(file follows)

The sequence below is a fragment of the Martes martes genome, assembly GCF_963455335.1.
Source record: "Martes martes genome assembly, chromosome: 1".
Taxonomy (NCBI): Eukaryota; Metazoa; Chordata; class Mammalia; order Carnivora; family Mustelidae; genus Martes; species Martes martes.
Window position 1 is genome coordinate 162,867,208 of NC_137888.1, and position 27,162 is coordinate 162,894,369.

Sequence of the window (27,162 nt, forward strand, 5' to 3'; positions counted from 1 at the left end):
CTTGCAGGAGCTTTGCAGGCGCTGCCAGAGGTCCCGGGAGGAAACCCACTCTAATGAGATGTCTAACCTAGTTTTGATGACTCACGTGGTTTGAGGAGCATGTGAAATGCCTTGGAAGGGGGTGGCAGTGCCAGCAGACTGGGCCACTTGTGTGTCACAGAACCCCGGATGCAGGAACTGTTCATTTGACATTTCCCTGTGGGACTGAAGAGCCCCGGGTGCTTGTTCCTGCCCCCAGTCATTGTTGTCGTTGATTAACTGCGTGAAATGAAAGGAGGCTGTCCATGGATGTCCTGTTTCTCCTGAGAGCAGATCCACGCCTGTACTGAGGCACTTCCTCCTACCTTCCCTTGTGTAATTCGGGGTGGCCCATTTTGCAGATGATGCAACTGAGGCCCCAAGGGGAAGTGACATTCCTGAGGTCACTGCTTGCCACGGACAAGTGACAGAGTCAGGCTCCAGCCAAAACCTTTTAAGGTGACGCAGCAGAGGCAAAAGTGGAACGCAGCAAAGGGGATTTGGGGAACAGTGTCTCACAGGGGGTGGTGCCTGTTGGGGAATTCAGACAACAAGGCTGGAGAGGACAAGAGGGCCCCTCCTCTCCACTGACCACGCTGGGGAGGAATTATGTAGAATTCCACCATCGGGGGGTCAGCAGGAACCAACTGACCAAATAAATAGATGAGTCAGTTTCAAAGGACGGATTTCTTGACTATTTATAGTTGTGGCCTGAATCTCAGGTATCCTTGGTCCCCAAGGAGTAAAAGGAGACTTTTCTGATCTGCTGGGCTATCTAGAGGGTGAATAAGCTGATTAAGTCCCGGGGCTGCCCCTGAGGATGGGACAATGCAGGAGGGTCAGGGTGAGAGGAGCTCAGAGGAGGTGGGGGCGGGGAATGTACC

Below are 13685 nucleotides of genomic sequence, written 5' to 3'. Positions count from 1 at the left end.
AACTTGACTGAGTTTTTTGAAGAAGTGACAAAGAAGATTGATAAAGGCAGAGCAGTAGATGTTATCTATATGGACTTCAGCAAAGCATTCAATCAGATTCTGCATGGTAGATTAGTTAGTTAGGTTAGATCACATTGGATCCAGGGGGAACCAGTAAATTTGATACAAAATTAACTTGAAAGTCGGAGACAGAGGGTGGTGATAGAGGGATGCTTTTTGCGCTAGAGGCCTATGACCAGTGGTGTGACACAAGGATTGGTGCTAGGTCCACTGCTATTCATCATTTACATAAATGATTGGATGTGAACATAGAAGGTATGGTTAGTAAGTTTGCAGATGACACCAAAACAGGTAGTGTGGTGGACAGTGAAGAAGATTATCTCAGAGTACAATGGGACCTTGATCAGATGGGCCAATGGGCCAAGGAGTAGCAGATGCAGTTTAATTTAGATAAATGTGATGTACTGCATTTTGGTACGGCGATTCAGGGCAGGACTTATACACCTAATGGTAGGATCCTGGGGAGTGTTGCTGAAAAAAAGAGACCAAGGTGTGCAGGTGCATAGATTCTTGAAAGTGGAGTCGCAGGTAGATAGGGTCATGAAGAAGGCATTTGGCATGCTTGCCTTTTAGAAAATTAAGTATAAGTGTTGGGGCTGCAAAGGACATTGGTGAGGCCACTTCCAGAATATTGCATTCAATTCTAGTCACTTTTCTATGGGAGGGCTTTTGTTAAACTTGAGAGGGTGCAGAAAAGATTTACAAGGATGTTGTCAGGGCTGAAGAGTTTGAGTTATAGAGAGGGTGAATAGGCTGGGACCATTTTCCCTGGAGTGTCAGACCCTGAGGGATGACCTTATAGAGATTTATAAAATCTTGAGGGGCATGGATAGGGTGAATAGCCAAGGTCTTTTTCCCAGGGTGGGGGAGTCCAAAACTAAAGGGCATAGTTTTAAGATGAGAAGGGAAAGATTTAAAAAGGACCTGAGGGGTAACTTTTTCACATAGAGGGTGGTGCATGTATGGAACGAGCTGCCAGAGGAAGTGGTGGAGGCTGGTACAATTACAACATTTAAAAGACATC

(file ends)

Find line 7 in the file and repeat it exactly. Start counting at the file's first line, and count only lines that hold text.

Below are 13685 nucleotides of genomic sequence, written 5' to 3'. Positions count from 1 at the left end.